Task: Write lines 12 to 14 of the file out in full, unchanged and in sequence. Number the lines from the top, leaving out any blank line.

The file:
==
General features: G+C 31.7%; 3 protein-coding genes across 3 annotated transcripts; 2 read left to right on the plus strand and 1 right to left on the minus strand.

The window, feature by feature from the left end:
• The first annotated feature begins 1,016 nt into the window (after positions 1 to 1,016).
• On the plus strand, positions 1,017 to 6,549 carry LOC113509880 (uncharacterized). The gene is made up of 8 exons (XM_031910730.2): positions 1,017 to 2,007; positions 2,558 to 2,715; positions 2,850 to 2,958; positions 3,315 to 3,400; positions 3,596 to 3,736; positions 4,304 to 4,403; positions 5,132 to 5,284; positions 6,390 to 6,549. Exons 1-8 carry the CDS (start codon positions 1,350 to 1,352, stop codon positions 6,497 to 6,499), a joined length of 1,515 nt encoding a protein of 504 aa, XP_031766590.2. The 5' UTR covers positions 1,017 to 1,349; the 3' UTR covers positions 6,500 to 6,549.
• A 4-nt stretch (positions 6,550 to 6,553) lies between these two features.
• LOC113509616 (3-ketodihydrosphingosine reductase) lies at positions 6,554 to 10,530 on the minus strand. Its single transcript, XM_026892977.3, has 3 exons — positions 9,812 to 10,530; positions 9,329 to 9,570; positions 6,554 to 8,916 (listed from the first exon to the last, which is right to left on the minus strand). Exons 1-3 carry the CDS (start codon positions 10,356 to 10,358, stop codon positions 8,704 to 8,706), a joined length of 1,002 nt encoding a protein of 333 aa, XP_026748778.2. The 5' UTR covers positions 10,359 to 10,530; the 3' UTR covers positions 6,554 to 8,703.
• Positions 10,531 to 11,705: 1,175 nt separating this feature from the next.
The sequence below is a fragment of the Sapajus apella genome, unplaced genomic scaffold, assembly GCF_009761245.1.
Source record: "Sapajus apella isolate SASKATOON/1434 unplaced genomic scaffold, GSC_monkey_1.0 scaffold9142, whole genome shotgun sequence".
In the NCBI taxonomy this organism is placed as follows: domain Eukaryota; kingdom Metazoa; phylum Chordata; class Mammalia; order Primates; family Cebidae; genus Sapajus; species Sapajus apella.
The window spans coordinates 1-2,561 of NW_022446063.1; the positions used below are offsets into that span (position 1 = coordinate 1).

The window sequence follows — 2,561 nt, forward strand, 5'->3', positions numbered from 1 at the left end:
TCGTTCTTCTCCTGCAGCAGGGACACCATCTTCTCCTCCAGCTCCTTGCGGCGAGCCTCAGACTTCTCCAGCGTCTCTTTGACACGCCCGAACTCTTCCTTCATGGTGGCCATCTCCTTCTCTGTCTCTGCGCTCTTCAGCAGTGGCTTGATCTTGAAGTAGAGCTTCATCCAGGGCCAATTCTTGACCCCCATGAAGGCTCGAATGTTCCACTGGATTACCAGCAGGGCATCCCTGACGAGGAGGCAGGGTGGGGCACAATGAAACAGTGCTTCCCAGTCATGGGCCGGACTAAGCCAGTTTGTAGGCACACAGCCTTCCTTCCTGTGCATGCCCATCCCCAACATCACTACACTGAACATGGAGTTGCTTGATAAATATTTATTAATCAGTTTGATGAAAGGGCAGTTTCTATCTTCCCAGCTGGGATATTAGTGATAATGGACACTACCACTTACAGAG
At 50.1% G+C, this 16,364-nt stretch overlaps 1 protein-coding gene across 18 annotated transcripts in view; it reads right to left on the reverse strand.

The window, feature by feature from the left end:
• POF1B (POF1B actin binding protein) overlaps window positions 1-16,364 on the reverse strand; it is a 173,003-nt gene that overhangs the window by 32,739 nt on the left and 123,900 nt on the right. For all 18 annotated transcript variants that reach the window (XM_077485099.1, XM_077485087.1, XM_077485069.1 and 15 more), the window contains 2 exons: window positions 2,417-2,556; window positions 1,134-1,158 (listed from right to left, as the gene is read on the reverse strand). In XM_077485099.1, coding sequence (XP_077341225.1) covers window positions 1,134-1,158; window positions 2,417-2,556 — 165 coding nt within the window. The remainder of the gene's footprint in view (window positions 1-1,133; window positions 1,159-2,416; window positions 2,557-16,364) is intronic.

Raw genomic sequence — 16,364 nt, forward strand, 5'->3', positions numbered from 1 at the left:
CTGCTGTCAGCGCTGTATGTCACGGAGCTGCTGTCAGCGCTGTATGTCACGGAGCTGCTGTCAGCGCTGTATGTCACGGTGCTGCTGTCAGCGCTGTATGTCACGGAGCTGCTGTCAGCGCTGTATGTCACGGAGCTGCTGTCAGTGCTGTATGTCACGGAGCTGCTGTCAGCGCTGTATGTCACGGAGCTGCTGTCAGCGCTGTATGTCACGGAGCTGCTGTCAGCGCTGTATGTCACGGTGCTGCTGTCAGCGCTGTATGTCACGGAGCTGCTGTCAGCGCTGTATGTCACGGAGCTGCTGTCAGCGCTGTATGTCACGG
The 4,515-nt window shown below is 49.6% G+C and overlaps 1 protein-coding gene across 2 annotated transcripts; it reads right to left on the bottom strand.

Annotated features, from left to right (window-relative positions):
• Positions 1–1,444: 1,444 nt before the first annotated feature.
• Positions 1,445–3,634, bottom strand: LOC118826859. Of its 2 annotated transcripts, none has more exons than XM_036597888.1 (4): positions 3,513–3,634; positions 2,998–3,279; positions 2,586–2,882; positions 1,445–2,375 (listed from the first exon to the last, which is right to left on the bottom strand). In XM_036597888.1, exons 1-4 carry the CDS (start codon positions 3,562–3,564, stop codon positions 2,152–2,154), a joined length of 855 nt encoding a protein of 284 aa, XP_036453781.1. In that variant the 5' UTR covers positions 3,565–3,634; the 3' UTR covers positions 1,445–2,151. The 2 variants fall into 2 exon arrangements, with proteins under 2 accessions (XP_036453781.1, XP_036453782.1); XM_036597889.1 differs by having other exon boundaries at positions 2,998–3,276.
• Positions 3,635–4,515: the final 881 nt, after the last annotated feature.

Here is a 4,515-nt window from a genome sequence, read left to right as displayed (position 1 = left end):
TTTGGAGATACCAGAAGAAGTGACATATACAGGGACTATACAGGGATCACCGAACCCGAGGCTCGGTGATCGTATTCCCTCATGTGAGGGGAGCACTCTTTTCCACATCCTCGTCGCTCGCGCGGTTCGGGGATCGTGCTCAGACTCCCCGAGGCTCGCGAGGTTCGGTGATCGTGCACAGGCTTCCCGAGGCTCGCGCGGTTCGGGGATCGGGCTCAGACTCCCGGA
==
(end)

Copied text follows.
The window sequence follows — 2,561 nt, forward strand, 5'->3', positions numbered from 1 at the left end:
TCGTTCTTCTCCTGCAGCAGGGACACCATCTTCTCCTCCAGCTCCTTGCGGCGAGCCTCAGACTTCTCCAGCGTCTCTTTGACACGCCCGAACTCTTCCTTCATGGTGGCCATCTCCTTCTCTGTCTCTGCGCTCTTCAGCAGTGGCTTGATCTTGAAGTAGAGCTTCATCCAGGGCCAATTCTTGACCCCCATGAAGGCTCGAATGTTCCACTGGATTACCAGCAGGGCATCCCTGACGAGGAGGCAGGGTGGGGCACAATGAAACAGTGCTTCCCAGTCATGGGCCGGACTAAGCCAGTTTGTAGGCACACAGCCTTCCTTCCTGTGCATGCCCATCCCCAACATCACTACACTGAACATGGAGTTGCTTGATAAATATTTATTAATCAGTTTGATGAAAGGGCAGTTTCTATCTTCCCAGCTGGGATATTAGTGATAATGGACACTACCACTTACAGAG
At 50.1% G+C, this 16,364-nt stretch overlaps 1 protein-coding gene across 18 annotated transcripts in view; it reads right to left on the reverse strand.